The KARMA-DEP (2) Trial

Logo for the KARMA-Dep trial which explores the using ketamine to treat people with severe depression.

The KARMA-DEP (2) Trial explores the use of ketamine as an adjunctive therapy for people with severe depression.

Ketamine is a routinely used and relatively inexpensive anaesthetic, which is a substance that causes a loss of awareness. Ketamine is an antagonist of the N-methyl-D-asparate receptor (NMDAR) and targets the excitatory neurotransmitter glutamate. Single, slowly administered, sub-anaesthetic, intravenous infusions of ketamine bring on rapid, though short-term, antidepressant responses. They also target core symptoms of depression, including suicidal ideation. Although these findings are remarkable, a definitive role for ketamine in managing depression is not yet agreed. There are also concerns about unregulated, off-label use of ketamine and an associated lack of oversight.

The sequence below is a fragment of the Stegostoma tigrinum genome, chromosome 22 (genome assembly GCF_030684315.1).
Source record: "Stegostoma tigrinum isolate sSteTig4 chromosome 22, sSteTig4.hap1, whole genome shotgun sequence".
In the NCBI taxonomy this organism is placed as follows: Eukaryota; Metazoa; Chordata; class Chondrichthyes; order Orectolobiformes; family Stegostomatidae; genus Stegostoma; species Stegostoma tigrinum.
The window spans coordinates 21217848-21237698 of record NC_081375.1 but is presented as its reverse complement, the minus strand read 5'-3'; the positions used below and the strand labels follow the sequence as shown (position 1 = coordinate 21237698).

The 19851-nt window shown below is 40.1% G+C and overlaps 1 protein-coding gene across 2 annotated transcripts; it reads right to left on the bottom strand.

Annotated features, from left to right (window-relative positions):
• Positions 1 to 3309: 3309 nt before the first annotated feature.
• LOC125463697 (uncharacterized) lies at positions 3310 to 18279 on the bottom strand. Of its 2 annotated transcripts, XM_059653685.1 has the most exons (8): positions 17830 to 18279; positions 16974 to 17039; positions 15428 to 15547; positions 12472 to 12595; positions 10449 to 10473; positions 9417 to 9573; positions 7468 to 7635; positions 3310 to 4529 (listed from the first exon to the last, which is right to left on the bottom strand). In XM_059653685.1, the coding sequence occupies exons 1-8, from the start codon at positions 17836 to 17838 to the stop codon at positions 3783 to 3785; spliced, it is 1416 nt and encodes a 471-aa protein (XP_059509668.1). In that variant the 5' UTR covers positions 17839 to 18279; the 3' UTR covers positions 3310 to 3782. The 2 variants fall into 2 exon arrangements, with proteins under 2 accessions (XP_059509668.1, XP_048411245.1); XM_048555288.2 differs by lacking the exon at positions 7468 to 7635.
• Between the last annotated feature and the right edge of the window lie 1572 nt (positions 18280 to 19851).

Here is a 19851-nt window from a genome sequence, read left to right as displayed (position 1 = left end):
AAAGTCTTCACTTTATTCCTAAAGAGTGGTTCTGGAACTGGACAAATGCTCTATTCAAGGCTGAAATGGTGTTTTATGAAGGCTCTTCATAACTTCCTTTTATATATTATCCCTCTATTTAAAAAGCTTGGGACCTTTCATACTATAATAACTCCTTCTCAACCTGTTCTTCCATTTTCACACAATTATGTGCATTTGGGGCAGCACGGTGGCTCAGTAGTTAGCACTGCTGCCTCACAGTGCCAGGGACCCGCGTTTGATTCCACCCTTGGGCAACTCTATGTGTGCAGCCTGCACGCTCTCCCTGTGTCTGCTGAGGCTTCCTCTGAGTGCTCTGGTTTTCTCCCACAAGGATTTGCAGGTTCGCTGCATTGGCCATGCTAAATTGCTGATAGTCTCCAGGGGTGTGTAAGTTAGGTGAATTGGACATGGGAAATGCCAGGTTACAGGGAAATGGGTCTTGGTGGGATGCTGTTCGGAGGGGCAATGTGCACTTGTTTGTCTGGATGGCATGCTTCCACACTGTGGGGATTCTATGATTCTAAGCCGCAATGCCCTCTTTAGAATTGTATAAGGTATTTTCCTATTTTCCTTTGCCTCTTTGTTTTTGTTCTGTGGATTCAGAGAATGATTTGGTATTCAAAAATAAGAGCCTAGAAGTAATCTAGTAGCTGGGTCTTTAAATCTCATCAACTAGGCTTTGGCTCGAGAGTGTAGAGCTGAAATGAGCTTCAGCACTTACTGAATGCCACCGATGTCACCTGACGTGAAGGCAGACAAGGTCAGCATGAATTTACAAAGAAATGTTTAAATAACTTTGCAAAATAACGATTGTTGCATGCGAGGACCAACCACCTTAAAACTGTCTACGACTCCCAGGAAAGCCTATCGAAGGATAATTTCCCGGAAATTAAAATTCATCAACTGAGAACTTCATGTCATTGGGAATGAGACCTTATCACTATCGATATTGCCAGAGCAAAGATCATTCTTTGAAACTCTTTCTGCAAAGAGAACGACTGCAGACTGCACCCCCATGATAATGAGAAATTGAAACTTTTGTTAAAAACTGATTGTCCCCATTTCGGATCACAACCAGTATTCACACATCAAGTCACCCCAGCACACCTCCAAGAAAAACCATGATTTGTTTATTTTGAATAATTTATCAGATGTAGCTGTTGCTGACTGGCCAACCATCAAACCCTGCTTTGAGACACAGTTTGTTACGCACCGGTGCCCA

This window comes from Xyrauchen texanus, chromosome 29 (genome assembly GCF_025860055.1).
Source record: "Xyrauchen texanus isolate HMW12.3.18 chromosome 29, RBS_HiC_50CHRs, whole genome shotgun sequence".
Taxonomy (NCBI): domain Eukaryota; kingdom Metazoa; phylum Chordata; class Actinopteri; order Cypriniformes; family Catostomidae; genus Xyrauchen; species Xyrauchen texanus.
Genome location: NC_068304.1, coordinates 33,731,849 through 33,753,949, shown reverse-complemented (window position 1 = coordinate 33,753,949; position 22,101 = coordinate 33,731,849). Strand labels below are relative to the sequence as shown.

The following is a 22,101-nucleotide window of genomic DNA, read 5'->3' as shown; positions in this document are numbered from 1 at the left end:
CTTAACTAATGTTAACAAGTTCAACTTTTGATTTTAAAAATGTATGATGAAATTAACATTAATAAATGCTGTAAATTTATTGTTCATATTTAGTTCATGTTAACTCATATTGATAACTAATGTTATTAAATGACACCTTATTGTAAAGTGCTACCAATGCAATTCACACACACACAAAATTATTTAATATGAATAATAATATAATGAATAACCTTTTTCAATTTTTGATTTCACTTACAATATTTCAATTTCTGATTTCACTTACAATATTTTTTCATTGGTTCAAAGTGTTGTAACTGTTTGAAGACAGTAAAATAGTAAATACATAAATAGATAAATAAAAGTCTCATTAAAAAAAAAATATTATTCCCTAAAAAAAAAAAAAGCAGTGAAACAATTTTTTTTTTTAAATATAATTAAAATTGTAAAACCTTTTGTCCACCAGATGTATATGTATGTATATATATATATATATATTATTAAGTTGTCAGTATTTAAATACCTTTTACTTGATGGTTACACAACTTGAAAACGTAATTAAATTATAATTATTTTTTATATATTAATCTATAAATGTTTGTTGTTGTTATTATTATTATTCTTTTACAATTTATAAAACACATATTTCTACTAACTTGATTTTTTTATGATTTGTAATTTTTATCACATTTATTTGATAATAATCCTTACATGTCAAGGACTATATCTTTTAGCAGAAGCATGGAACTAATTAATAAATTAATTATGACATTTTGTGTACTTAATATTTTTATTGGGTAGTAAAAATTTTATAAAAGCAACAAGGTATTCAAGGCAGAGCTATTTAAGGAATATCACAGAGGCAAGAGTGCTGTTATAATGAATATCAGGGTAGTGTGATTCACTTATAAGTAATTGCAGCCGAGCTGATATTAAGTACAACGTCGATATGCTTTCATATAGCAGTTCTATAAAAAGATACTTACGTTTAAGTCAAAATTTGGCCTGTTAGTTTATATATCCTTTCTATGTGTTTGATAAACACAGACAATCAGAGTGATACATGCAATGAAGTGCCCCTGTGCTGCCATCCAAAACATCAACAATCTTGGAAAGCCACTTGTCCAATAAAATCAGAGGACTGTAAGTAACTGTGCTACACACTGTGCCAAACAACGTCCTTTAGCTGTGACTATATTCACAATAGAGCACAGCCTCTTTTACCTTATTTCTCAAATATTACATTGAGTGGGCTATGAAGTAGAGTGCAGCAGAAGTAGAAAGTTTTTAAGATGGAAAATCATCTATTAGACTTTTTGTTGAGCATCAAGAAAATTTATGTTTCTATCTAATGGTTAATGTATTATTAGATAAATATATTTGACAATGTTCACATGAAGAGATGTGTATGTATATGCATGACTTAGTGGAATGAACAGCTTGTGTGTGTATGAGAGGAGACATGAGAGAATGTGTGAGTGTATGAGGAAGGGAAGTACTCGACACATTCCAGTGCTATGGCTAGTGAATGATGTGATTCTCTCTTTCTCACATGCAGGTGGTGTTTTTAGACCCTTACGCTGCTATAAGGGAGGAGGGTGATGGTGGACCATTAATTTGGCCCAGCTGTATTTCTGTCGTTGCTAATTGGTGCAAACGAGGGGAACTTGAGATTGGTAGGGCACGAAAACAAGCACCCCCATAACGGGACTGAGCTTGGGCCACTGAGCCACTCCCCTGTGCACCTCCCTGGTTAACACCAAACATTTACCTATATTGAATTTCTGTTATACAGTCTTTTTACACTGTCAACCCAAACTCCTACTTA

Ketamine as an adjunctive therapy for Major Depression (2) - a randomised controlled trial (or the KARMA-Dep (2) Trial) is a pragmatic, randomised, controlled, parallel-group, superiority trial. This trial investigates if repeated ketamine infusions (given twice weekly, with up to eight infusions) as an adjunctive, or supporting, therapy to routine care will improve depression outcomes in people hospitalised with severe depression.

The trial also investigates if ketamine as an adjunctive therapy is associated with reduced healthcare costs and improved quality of life. Treatments prescribed by people’s treating teams are continued as usual.

The result of the proposed trial should be generalisable to people with depression hospitalised in industrialized nations, but may be applicable more internationally and to people with severe depression in general.


Recruitment status: Recruiting

EudraCT number: 2019-003109-92

Funder: Health Research Board

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